Posts tagged with ‘gmail’
I was looking at a Google search result and I saw this alert pop up, regarding a flight:
I clicked on it and saw a second search page, where the search query was ‘My Flights’, and this popped to the top:
And the link to the confirmation email — from which the information had been pulled — was offered up.
So, I can see that Google could build a search-based competitor to TripIt relatively easy. Instead of having to forward travel confirmations from airlines, hotels, etc. to TripIt, Google could simply index them in a smart way. And Google could correlate trips with travel dates on my Google calendar. So imagine if I had a trip to Southern California on calendar as a multiday event, Google could have pulled hotel and other information together with the two flights there and back, and used the name of the event as a tag, or folder, and the calendar event could have collated all the travel information together automatically.
Look out, TripIt!
I saw a new option pop up in Gmail today, and I have opted into a field trial of a new Gmail search. Now Google will show relavant files in Google Drive and Google Calendar along with emails when searching in Gmail. Also, emails and Google Drive files will show up in Google Searches.
Google is on the verge of launching their native Gmail app, multiple sources tell me. In fact, I believe it has already been submitted to Apple for review. If it gets approved, it should be out soon. And I think it’s going to be approved.
This is great news for a couple of reasons. First: native Gmail app! Awesome. Second: those who have seen the app tell me it’s pretty fantastic. Perhaps even surprisingly so.
But again, Google has had a nice mobile web version of Gmail optimized for the iPhone for some time, so what’s the big deal? Well the real big deal is Push Notifications. Finally.
This is long-awaited and overdue.
I like some Apple apps, but in a best-of-breed world I have to say that Gmail is better. Plus, I use Remember The Milk for personal task management, and its integration with Gmail is great.
It will be interesting to see how RTM’s integration works on the native Gmail app, if at all.
It’s a shame that Gist is now out of sync with the three pane Gmail. I bet it will only be a few days before they get that straight, though.
I bet that Remember The Milk, Raportive, and other plugins have stopped working, too.
I started using Sparrow this week — a Mac OS X lightweight email client — partly to get a three pane email view.
Then today, I read that Google announced a three pane display on Gmail, similar to what they did on the iPad.
So, I am out the $9.99 for Sparrow, I guess.
Sparrow is a reasonably good email client, but I was a bit misled by the positioning as a ‘social email client’. What’s the social part? It’s just email in a slightly more fluid UX.
There is a place for social email — as I wrote about in Liquid Email in July — but Sparrow isn’t it. And neither is Gmail.
So I’ll go back to Gmail. mostly because I can have a more-or-less similar experience on all platforms I use.
When you first log in to a Gmail account using Safari on Mac OS X 10.7 Lion, it offers to set up that account for you in Mail, iCal and iChat.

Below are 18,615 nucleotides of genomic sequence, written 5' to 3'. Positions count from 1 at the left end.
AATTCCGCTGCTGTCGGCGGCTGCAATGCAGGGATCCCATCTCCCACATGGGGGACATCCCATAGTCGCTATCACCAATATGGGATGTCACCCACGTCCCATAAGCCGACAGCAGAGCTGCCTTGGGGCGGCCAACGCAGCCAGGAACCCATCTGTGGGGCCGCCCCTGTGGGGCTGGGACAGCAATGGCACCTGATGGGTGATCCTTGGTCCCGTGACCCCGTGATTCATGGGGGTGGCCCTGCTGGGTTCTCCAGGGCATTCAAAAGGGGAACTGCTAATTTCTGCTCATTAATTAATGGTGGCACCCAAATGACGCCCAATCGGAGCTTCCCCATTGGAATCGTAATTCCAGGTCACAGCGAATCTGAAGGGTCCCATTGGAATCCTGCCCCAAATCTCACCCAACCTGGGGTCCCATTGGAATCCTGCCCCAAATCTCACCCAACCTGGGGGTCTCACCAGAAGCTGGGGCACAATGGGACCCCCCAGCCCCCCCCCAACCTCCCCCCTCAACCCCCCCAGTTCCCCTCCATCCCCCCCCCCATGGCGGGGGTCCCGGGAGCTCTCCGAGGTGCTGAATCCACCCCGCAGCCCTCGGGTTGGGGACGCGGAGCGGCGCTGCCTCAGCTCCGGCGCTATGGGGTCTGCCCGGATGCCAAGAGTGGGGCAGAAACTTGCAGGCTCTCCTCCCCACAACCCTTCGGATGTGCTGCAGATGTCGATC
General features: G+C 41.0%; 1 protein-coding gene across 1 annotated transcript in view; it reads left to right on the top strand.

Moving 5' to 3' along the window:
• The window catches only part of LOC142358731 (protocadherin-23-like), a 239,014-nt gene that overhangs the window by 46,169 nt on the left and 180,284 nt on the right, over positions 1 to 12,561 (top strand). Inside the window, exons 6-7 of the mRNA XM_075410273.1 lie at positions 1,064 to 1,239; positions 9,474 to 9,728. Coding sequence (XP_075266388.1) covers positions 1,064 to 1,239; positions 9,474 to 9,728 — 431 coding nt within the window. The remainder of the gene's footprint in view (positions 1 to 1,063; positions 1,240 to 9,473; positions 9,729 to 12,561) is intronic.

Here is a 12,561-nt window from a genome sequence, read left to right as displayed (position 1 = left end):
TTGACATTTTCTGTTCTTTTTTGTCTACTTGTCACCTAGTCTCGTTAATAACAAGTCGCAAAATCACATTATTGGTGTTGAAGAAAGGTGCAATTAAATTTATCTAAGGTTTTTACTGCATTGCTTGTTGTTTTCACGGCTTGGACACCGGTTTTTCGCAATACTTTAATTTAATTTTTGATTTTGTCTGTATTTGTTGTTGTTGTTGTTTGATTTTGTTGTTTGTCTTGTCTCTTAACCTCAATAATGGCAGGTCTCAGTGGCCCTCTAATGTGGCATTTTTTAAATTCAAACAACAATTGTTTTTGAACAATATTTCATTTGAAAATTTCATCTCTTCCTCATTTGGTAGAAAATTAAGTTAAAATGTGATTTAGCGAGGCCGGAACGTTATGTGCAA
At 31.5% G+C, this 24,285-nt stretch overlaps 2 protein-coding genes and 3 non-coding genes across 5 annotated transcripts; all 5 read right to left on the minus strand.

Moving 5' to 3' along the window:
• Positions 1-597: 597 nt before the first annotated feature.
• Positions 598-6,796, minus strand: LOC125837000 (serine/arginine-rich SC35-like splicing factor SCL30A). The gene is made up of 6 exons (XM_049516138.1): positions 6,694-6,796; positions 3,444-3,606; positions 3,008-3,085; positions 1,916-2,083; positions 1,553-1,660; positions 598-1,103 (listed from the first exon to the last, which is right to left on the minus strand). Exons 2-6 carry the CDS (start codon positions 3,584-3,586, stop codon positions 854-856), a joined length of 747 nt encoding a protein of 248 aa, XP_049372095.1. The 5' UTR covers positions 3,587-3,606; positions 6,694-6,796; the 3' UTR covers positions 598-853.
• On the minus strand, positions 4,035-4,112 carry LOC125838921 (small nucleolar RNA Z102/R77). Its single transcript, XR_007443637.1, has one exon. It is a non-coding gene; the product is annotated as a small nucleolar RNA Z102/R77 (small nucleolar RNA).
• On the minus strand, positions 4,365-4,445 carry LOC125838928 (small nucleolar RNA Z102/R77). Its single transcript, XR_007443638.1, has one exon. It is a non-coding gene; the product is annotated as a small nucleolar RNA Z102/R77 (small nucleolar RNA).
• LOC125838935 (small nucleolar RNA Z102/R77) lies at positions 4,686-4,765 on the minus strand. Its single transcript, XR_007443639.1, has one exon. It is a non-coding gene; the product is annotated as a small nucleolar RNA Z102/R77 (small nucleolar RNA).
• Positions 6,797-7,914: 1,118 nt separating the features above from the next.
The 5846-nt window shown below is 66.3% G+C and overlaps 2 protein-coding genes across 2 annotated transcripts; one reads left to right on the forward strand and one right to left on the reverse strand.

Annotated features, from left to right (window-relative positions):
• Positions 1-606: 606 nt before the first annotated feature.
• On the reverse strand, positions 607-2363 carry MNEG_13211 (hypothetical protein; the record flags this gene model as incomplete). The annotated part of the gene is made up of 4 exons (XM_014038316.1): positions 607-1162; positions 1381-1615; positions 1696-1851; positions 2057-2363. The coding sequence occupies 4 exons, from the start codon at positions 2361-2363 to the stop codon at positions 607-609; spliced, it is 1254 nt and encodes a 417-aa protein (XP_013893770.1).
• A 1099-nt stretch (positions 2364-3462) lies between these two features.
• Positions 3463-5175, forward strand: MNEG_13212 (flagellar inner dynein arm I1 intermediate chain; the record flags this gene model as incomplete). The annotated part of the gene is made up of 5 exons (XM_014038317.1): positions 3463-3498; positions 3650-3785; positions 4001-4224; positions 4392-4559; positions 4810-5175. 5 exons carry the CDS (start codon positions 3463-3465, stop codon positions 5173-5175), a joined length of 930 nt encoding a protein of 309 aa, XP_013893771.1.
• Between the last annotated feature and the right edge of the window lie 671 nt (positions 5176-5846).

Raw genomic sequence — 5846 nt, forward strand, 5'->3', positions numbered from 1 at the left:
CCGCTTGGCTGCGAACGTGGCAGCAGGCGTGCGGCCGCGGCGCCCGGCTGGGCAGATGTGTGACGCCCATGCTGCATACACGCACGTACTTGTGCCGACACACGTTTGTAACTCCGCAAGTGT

Google will be rolling out this new Gmail widget over the next few weeks. Looks like an effort to take back the upper right hand corner of their territory which has been claimed by Rapportive and Gist. But it doesn’t reach out as far, and the use case here is that of work friends coordinating some party, which isn’t Rapportive’s pitch.
Will Google misstep on this, and fail to make the People Widget truly compelling, like they have with Google Tasks? Google Tasks does not support any collaboration, for example, so the nearly most obvious scenario — assigning a task to a colleague or friend — has been missing since launch.
What I want is LinkedIn style information about people I don’t know well. And the most recent tweets of nearly everybody I am coordinating with, and so on. Not just Google mail and calendar information.
Google: There is a big world of social software out there that we rely on. Please think of us when you build these toys, not just the folks eating free lunch at the Googleplex!
Mr. Katz, the Rutgers professor, said texting and social networks better approximated how people communicated in person — in short snippets where niceties did not matter. Over time, he said, e-mail will continue to give way to faster-twitch formats, even among older people.
The changing trends have even some people in their 20s feeling old and slightly out of touch, or at least caught in the middle.
Adam Horowitz, 23, who works as a technology consultant for a major accounting firm in New York, spends all day on e-mail at his office. When he leaves it behind, he picks up his phone and communicates with friends almost entirely via texts.
Yet he sometimes feels caught between the two, as when he texts with his younger brothers, ages 12 and 19, who tend to send even shorter, faster messages.
“When they text me, it comes across in broken English. I have no idea what they’re saying,” said Mr. Horowitz. “I may not text in full sentences, but at least there’s punctuation to get my point across.”
“I guess I’m old school.”
- Matt Richtel, E-Mail Use Falls as Young Chat and Text
There is still an opportunity for hybrid private/public replacement for email that integrates with text. Gmail hasn’t cracked that nut yet.
As an avid user of Remember The Milk, I wanted to offer two quick suggestions:
RTM has a GMail extension, too - https://addons.mozilla.org/en-US/firefox/addon/5339
Also, RTM can be run in the sidebar via their very powerful Google gadget. I do this everyday - it’s great.
So I took a look, and in a few minutes, I switched to Remember The Milk, and quickly decided to drop Todoist.
Todoist is based on the project metaphor: every task must be in a project, which annoys me, and complicates the interface and experience. RTM, on the other hand, better supports my bottom-up mindset: I create tasks and tag them with as many terms as I like, so I can display everything tagged ‘London’ or ‘cash’.
I favor the chronological orientation of the RTM sidebar, and the ease with which I can pull down the controller on each task to set the status to complete, or to postpone or edit the task.
Here’s the web site, which opens when you click on a task in the sidebar, or select edit: